CBN advocates economic diversification for sustainable growth

*The Central Bank of Nigeria stresses the overbearing impact of the oil sector on the economy exposes the West African country to external shocks whenever there is a change in price in the global oil market

Isola Moses | ConsumerConnect

The Central Bank of Nigeria (CBN) has said there is an urgent need to diversify the Nigerian economy to ensure growth.

ConsumerConnect reports Dr. Ozoemena Nnaji,  Director of Trade and Exchange Department at CBN, made the call at the 33rd Seminar for Finance Correspondents and Business Editors, in Abuja, FCT.

Dr. Nnaji noted that the status of Nigeria as a mono-product economy has been detrimental to economic growth in the West African country.

The CBN Director of Trade and Exchange Department described a mono-product economy as one that depends on a single product or resource for economic growth and development.

The concept, Nnaji said, could further be referred to a case where a country depended on a single product for sales or exports for for 70 percent of its budget funding.

She said that a mono-product economy is unstable.

“An increase or decrease in the world price of the product will affect the budget of the economy.

“It may witness a high percentage of unemployment; it is import-dependent and cannot stand on its own.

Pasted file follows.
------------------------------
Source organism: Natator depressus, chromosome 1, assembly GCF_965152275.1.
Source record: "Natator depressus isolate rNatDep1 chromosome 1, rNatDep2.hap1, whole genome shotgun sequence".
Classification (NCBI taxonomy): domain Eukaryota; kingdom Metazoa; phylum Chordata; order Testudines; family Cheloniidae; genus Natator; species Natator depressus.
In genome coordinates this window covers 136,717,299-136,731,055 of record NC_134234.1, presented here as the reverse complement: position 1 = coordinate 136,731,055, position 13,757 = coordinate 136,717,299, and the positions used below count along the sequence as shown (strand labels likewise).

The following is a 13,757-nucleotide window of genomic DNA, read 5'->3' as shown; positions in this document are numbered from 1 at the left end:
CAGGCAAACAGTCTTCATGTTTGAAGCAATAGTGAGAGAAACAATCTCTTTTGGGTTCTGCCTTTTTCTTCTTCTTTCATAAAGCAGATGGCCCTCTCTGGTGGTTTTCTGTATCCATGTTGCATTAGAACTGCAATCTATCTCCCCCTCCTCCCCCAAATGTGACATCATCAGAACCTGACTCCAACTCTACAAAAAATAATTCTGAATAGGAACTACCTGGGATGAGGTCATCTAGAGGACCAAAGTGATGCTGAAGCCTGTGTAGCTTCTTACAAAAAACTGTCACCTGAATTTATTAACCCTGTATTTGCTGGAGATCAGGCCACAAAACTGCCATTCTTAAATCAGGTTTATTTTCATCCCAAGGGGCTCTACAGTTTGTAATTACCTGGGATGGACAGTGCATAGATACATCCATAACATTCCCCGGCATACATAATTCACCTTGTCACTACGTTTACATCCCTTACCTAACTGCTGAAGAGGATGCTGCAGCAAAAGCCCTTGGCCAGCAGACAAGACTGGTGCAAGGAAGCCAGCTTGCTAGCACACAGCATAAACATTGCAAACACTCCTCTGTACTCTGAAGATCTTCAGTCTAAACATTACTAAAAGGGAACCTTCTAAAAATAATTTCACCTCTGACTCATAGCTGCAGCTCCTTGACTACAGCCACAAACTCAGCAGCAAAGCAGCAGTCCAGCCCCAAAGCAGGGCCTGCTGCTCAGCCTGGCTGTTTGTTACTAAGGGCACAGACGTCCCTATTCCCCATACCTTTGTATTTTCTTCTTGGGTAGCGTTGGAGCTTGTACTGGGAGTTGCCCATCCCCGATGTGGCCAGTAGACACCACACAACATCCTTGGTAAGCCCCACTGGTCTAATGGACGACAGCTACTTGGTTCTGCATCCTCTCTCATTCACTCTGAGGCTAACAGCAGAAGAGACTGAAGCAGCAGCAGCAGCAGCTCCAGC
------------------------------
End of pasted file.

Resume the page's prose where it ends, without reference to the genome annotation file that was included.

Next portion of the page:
“It weakens the foreign exchange base of the country’s economy,” Nnaji said.

The Director further said that such an economy weakend local production of goods that were imported into the country.

“In addition to importing finished goods, a country may also import inflation and other economic effects,” she noted.

According to her, oil and gas accounted for 90 percent of export income and 85 percent of government revenue in the first quarter of 2022.

Nnaji stressed this development makes Nigeria a mono-product economy, owing to its dependence on oil and gas.

A more committed engagement in agriculture would grow the economy faster, she said.

The CBN chief also stated: “Nigeria is a hugely agrarian economy which vast arable land, and with a large portion of the population into subsistence agriculture.

“Only less than 40 percent of the vast arable land is cultivated.”

She as well said that the overbearing impact of the oil sector on the nation’s economy exposed the country to external shocks whenever there is change in price.

Nnaji added: “To insulate the Nigerian economy from the shocks and FX shortages, there is need to develop new strategies.

“It should be aimed at earning more stable and sustainable inflows of FX through diversification of the non-oil export sector.”

According to her, diversification will guarantee sectoral dependence and balance in the economy.

She emphasised the need for more sources of export products to reduce importation of goods and services that can be produced locally makes diversification imperative.

Nnaji said: “Promotion of international trade that will lead to balance of payment position; the need for a dynamic economy capable of absorbing shocks while maintaining full employment.”

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